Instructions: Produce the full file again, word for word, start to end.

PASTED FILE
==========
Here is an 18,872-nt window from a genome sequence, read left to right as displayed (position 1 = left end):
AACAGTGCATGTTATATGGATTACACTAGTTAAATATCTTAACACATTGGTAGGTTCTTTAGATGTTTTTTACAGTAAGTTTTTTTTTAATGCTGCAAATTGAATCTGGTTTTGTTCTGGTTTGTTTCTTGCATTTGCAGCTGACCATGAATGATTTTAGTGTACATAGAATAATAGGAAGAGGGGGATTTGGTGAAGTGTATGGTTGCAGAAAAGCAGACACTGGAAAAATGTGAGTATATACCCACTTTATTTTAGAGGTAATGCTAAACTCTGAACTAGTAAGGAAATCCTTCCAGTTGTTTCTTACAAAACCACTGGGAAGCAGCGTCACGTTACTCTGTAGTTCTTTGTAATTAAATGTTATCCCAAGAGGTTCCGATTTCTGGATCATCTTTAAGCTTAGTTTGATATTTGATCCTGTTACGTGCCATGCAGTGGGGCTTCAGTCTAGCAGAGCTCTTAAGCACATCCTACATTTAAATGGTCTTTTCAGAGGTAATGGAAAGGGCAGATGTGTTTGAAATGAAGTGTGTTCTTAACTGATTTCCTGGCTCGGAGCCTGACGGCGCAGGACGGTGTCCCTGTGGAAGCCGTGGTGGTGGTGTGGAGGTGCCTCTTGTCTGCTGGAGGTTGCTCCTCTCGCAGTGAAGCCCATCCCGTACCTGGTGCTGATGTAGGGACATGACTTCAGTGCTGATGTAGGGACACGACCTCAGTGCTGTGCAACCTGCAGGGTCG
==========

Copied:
Here is an 18,872-nt window from a genome sequence, read left to right as displayed (position 1 = left end):
AACAGTGCATGTTATATGGATTACACTAGTTAAATATCTTAACACATTGGTAGGTTCTTTAGATGTTTTTTACAGTAAGTTTTTTTTTAATGCTGCAAATTGAATCTGGTTTTGTTCTGGTTTGTTTCTTGCATTTGCAGCTGACCATGAATGATTTTAGTGTACATAGAATAATAGGAAGAGGGGGATTTGGTGAAGTGTATGGTTGCAGAAAAGCAGACACTGGAAAAATGTGAGTATATACCCACTTTATTTTAGAGGTAATGCTAAACTCTGAACTAGTAAGGAAATCCTTCCAGTTGTTTCTTACAAAACCACTGGGAAGCAGCGTCACGTTACTCTGTAGTTCTTTGTAATTAAATGTTATCCCAAGAGGTTCCGATTTCTGGATCATCTTTAAGCTTAGTTTGATATTTGATCCTGTTACGTGCCATGCAGTGGGGCTTCAGTCTAGCAGAGCTCTTAAGCACATCCTACATTTAAATGGTCTTTTCAGAGGTAATGGAAAGGGCAGATGTGTTTGAAATGAAGTGTGTTCTTAACTGATTTCCTGGCTCGGAGCCTGACGGCGCAGGACGGTGTCCCTGTGGAAGCCGTGGTGGTGGTGTGGAGGTGCCTCTTGTCTGCTGGAGGTTGCTCCTCTCGCAGTGAAGCCCATCCCGTACCTGGTGCTGATGTAGGGACATGACTTCAGTGCTGATGTAGGGACACGACCTCAGTGCTGTGCAACCTGCAGGGTCG